Michael Cocchiola says
I fear that DeSantis knows the restrictive laws he’s passing are unconstitutional. But with the Supreme Court tightly held by uber-conservatives, he expects favorable (and biased) treatment if he can raise his dictatorial pronouncements to that now politicized and polluted body.
Thank you judges for ruling within the law. DeathSantis once again proves he thinks he is above the law which he is not. It also proves he is a want to be Dictator and thinks he is above all laws which he is not. DeathSantis is out of control, and very dangerous. He is out for himself and for himself only. Let’s watch him throw Trump under the bus in 2024, should be a fun battle to watch.
Pierre Tristam says
Timothy Patrick Welch’s self-aggrandizing and inaccurate statement (“qualified but not authorized to inform…” no government employee current or former is ever stopped from whistleblowing, except by his own decision and understandable fear of retribution, but that’s a different issue) should be turned around: unqualified and self-authorized to use public forums to peddle his falsehoods. There was no such thing as “:Dem’s [sic.] supported Larry Flint [sic.] free speech right to profit off porn, and the Republican free speech right to oppose [sic.].” The 8-0 decision in Hustler Magazine v. Falwell in 1988 was written by William Rehnquist, among the most right-wing justices of the last century, and joined by William Brennan, Thurgood Marshall, Harry Blackmun, John Paul Stevens, Sandra Day O’Connor, and Antonin Scalia, with a Byron White concurrence. Only White and Marshall were Democratic appointees, and if you eliminate Brennan (“I have made two mistakes, and they are both sitting on the Supreme Court,” Eisenhower said of Brennan and Earl Warren, whom he called “that dumb son-of-a-bitch Earl Warren”) you’re still left with Nixon, Ford and Reagan appointees, capped by Opus Dei Justice Scalia himself. To their credit, they could read the First Amendment. Our right honorable governor, ostensibly a Yale and Harvard-educated lawyer, has (as Mike Cocchiola suggests) chosen to translate and interpret it by way of House Bill 7, which now gives Floridians the authority to sue when they disagree or feel bad about something they read.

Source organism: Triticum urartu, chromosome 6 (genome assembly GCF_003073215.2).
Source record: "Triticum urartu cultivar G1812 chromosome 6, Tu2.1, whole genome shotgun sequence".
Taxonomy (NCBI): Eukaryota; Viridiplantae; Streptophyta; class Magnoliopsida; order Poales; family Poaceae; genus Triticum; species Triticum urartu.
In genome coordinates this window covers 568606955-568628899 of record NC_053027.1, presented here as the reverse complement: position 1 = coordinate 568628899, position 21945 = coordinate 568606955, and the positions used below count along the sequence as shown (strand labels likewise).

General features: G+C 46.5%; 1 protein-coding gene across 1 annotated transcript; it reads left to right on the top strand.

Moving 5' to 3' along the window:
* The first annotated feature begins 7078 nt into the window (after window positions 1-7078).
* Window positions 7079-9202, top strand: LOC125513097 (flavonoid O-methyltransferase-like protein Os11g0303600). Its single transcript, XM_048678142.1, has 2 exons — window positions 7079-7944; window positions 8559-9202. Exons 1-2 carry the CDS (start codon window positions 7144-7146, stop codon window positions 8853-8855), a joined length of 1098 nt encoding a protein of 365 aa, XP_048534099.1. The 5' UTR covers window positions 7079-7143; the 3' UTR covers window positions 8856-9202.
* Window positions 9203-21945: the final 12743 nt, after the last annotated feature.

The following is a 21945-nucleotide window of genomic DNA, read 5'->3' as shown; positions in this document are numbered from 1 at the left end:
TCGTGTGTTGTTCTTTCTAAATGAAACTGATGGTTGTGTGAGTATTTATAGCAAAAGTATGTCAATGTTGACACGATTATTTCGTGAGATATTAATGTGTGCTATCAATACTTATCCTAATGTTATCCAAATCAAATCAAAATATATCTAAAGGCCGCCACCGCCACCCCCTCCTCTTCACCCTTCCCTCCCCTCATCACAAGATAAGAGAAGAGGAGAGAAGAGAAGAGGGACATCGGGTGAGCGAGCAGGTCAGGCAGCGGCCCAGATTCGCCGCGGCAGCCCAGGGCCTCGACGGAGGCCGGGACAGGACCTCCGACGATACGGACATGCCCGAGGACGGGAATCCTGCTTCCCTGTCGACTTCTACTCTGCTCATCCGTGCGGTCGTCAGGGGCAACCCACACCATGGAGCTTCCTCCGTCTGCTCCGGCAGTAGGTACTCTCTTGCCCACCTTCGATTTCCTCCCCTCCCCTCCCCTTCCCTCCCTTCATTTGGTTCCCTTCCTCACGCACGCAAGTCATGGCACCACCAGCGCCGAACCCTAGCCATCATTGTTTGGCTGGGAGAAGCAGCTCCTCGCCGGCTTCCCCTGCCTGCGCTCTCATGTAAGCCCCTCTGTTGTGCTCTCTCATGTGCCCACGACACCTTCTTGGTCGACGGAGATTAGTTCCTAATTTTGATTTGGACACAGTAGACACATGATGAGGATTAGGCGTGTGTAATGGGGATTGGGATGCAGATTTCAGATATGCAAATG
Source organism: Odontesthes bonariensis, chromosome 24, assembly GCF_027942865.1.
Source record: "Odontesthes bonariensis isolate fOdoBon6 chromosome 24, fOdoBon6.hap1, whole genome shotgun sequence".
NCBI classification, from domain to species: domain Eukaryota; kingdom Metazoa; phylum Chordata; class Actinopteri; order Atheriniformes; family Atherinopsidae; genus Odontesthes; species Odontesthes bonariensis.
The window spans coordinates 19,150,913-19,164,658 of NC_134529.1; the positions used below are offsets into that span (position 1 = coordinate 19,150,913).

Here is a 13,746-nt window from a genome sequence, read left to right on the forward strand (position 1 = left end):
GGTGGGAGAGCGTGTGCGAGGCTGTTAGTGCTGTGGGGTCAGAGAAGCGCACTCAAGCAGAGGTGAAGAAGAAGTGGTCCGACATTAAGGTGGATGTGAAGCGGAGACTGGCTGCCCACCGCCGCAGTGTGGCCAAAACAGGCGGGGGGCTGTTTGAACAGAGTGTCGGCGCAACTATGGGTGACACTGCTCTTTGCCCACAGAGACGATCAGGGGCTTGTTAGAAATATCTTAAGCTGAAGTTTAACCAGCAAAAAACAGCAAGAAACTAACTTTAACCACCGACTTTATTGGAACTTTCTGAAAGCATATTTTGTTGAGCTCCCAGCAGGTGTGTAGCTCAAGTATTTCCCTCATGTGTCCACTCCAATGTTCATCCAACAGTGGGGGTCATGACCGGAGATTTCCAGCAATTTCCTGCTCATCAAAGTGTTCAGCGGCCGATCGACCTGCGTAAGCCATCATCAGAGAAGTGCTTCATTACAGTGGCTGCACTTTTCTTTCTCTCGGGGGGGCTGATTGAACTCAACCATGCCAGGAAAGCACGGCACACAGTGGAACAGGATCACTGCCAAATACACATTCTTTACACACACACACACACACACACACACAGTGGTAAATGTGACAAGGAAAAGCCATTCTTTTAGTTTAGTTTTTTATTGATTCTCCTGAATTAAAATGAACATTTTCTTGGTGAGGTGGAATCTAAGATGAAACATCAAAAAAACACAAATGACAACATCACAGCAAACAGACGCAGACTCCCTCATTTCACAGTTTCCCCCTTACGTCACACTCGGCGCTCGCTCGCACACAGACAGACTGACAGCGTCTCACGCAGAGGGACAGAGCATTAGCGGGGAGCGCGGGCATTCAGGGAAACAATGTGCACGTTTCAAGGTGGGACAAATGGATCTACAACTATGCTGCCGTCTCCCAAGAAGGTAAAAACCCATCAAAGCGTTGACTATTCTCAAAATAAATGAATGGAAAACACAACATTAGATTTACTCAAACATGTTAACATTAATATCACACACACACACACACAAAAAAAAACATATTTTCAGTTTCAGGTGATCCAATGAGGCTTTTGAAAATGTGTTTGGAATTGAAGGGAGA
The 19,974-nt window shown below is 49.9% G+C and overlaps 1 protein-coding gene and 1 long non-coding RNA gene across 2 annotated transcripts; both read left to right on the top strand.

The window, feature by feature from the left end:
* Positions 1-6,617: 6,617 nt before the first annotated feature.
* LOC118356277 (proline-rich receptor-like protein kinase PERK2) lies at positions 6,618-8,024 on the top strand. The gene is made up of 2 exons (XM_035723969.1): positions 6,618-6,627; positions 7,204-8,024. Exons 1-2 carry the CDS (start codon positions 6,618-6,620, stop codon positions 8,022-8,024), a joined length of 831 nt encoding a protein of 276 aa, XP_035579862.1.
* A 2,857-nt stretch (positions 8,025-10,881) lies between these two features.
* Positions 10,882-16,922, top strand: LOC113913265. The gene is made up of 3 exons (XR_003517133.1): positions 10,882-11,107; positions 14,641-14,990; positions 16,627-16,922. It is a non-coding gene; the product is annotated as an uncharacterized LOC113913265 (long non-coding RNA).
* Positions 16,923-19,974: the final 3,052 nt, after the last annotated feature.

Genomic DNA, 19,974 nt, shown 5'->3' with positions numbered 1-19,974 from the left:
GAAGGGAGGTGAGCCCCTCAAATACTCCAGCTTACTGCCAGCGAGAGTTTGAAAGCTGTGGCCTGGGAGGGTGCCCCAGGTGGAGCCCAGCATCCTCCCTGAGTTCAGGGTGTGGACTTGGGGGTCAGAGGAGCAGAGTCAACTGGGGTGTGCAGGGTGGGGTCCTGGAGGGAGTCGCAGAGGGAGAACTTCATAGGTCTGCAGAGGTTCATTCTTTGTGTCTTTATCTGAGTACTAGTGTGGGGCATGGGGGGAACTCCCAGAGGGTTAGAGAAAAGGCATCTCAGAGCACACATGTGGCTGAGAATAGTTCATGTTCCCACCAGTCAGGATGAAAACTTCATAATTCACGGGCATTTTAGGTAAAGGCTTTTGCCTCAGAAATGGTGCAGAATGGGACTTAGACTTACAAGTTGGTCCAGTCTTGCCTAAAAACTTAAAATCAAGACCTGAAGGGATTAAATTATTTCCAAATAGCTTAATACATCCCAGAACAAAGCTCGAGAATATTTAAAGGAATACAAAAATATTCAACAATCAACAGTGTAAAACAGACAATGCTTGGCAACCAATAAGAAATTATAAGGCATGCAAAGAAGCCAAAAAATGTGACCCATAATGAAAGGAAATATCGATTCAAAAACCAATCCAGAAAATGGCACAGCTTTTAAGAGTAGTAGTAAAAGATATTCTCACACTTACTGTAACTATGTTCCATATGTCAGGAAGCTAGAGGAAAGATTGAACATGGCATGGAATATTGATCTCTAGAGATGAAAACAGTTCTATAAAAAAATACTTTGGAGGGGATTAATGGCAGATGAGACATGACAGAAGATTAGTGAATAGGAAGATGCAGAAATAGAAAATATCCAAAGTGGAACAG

Thank you Pierre for sharing facts that Timothy will most likely will dispute. Keep up the good work!
Okay, I just read HB 7 and now understand what you wrote. What I don’t understand is, how does this improve Republican conservative rights? It seems to me that if I am offended by Republican speech, I can sue them too. It appears that it is just a spiraling battle, or more so, just another way to divide us up (and conquer).
Thanks so much for yet again fact checking and bringing us the truth, Pierre!
Perhaps, he’ll get what he wants. We’ll have to wait… and listen.